Based on this, proximal renal tubular acidosis (Fanconi syndrome) and secondary hypophosphatemic rickets were suspected. Treatment was started with phosphorus (40 mg/kg/day), vitamin D (1,000 U per day), sodium bicarbonate 1 g every 6 h. Antiretroviral therapy was kept and the patient started control. The patient returned 4 months later presenting painful walking and widening of the wrists, and maintaining her nutritional state. X-rays showed bilateral fractures of the hip and wrists (Figure 1).

Figure 1.

The case was presented to the pediatric AIDS committee, who considered that TDF caused secondary tubulopathy and switched therapy to Kaletra (lopinavir/ritonavir) (280 mg every 12 h) and raltegravir (200 mg every 12 h), providing therapy for tubulopathy. Simultaneously, hip osteosynthesis and orthopedic treatment of the fractures of the wrists were performed. Two months after the change in therapy, the patient gained weight (4 kg), reaching a BMI between p25 to p50 (z-0.5 and 0); tests showed improvement in hypophosphatemia, normal urine, tubular phosphate reabsorption and normal calcium/creatinine ratio. She resumed walking 2 months after surgery.

She recovered fully from Fanconi syndrome 4 months after the change in antiretroviral therapy and her nutritional status remained within the normal curve.

Discussion

Our patient presented Fanconi syndrome and hypophosphatemic rickets with multiple fractures secondary to TDF treatment. Fanconi syndrome is a generalized dysfunction of the renal proximal tubule, characterized mainly by hypophosphatemia due to phosphaturia, renal glucosuria (without hyperglycemia), aminoaciduria and tubular proteinuria of low molecular weight. There may also be mild hypochloremic metabolic acidosis (bicarbonate 15 meq/L), hypovolaemia with polyuria, polydipsia, and hypokalemia10.

The etiology of Fanconi’s syndrome includes inherited and acquired diseases. Genetic conditions associated with this syndrome include Dent disease, cystinosis, tyrosinemia type 1, galactosemia, Wilson’s disease, Lowe’s syndrome, hereditary fructose intolerance and mitochondrial myopathies. The causes are secondary to drugs and heavy metals. The drugs include anticancer drugs (cisplatin, ifosfamide), antiviral drugs (adefovir, cidofovir and tenofovir), antibiotics (gentamicin, tobramycin and amikacin), anticovulsivant (valproic acid), and those secondary to heavy metals lead, mercury and cadmium10–12.

In patients with HIV, the main cause of Fanconi syndrome is the use of drugs, mainly TDF and other nucleoside analogs13.

There have been few published cases of Fanconi syndrome in children treated with TDF, reporting an incidence rate between 0.5-2%8,9,14. The cases described have also used a protease inhibitor (ritonavir) in highly active antiretroviral therapy, such as our patient. Ritonavir may cause increased plasma levels of some drugs such as TDF which may favor its toxicity4,15.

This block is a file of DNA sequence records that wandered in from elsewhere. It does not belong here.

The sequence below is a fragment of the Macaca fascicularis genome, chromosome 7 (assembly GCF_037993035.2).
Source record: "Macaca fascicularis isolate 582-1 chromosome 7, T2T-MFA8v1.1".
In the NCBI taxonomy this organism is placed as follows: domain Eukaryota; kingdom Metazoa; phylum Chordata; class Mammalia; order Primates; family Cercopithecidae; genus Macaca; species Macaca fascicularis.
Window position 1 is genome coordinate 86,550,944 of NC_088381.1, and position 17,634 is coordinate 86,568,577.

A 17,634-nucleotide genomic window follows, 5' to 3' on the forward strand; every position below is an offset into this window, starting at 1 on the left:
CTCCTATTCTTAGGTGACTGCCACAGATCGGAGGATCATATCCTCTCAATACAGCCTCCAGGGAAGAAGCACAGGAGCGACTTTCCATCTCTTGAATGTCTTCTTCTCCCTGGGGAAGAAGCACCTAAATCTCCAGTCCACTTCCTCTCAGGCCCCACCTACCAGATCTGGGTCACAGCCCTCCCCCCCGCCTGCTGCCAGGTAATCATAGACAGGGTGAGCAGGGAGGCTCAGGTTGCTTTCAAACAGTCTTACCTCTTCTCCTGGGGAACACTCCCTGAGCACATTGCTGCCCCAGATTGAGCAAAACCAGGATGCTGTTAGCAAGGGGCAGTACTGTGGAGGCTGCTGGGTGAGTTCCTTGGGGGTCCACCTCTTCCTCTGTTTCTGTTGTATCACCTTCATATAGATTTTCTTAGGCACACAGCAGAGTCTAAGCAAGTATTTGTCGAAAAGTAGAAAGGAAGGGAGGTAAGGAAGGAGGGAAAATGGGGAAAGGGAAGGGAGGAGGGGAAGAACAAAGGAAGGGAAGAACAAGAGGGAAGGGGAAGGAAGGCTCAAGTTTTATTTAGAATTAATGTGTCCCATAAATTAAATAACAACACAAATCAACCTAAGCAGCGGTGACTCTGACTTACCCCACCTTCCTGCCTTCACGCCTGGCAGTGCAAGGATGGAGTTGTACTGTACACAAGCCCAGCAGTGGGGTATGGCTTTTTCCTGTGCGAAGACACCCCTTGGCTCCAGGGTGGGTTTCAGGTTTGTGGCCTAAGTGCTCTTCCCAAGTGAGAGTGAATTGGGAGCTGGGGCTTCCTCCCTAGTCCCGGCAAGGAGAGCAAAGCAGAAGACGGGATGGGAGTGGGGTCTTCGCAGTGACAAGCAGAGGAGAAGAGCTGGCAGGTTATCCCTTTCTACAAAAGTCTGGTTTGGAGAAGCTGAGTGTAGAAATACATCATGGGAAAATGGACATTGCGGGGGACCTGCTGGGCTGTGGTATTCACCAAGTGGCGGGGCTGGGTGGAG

Pathogenic mechanisms involving the effect of TDF on the kidneys are not well understood, some suggest that accumulation of the drug in the proximal tubules is a key mechanism given its affinity for the organic anion transporter (OAT1)16. Other studies suggest that there might be genetic factors that would favor this damage, such as affinity for different kidney proteins17. Recent studies have shown that oxidative stress, inflammation, chronic renal failure, diabetes, malnutrition and the simultaneous prescription of other drugs (didanosine and protease inhibitors) may facilitate nephrotoxicity18,19.

As for the time of onset of symptoms, some publications have shown that Fanconi syndrome occurs on average within 10 months (1-24 months) after the introduction of TDF, the time observed in our patient was 18 months.

Secondary to phosphaturia of the Fanconi syndrome, the patient developed hypophosphatemia and a hypophosphatemic rickets. Rickets is the deficiency in the mineralization of the osteoid tissue (new non-mineralized tissue)20,21. The accumulation of non-mineralized bone tissue leads to weakening of the bone in the areas that support weight and to the clinical and radiographic alterations, which was observed in our patient. Hypophosphatemic rickets primarily involves phosphorus and may be due to a deficit in absorption at the gastrointestinal level or renal loss, as in our case.

There is no specific treatment for Fanconi syndrome. The primary measure of treatment is the suspension of the drug involved. Our patient recovered 3 months after stopping therapy, which is consistent with the literature15. In this case, Fanconi syndrome caused by TDF had a good prognosis; however, irreversible renal damage has been described in the months after initiating therapy22.

There are also no specific and sensitive markers of renal damage by TDF, but for tubular dysfunction increased phosphate excretion apparently is the most sensitive marker. In a Swiss study, phosphaturia was present in 40-50% of patients with TDF, versus 25% of patients with other antiretrovirals and 4% of untreated patients23.

Considering that a small number of antiretrovirals can be used for children, it is difficult to remove TDF from combination therapy, and therefore doctors prescribing this drug should be alert to detect symptoms and signs suggestive of renal dysfunction and prepare themselves to promptly change the therapy to avoid further side effects.